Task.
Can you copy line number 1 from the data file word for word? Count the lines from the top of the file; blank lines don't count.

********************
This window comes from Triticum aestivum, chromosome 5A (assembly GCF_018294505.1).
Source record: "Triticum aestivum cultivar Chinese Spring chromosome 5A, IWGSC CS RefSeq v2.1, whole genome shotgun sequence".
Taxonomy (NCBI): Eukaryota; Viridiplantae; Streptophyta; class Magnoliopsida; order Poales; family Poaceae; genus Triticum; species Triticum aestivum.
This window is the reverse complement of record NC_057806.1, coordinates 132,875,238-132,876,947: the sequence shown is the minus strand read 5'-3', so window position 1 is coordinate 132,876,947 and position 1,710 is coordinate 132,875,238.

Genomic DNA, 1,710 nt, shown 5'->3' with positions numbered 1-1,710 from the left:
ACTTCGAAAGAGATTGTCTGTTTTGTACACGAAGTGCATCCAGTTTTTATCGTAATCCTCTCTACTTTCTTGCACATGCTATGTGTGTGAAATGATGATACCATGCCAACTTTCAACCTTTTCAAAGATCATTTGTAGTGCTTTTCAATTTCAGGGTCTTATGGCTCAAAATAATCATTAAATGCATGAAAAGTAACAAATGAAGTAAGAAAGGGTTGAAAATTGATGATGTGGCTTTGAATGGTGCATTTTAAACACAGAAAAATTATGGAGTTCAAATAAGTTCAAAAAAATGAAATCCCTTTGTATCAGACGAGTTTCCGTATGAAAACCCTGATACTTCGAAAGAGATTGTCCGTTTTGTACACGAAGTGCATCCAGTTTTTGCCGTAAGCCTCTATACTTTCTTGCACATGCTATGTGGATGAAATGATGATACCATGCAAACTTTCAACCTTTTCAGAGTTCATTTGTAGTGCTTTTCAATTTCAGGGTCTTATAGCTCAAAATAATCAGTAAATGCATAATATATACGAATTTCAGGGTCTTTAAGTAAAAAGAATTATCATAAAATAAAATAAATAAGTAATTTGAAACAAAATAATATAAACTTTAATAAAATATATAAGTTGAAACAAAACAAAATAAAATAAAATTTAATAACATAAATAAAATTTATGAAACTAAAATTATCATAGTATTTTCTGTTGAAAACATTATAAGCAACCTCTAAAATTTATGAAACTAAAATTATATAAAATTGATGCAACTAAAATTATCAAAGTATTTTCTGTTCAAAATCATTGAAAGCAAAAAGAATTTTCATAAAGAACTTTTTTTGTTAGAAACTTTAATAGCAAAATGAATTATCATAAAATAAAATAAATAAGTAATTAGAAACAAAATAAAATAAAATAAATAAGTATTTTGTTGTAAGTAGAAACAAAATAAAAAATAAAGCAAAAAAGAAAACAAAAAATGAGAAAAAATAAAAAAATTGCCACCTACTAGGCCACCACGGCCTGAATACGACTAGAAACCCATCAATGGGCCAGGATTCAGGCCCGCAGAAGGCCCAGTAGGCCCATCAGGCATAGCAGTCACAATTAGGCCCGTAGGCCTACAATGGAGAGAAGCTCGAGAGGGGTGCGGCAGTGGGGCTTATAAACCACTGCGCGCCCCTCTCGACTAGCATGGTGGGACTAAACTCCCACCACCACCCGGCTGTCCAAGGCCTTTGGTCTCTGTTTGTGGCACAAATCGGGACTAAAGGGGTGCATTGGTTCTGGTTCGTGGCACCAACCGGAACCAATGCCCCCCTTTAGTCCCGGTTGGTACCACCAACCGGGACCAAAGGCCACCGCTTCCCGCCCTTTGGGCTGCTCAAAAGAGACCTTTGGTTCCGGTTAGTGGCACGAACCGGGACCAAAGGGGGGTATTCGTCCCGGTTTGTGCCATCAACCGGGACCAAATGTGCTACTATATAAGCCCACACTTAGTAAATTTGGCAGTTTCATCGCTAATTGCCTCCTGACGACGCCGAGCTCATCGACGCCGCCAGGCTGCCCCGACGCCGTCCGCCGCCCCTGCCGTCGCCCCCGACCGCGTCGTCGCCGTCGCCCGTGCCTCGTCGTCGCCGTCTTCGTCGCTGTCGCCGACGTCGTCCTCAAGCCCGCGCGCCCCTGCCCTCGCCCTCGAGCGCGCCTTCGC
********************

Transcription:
This window comes from Triticum aestivum, chromosome 5A (assembly GCF_018294505.1).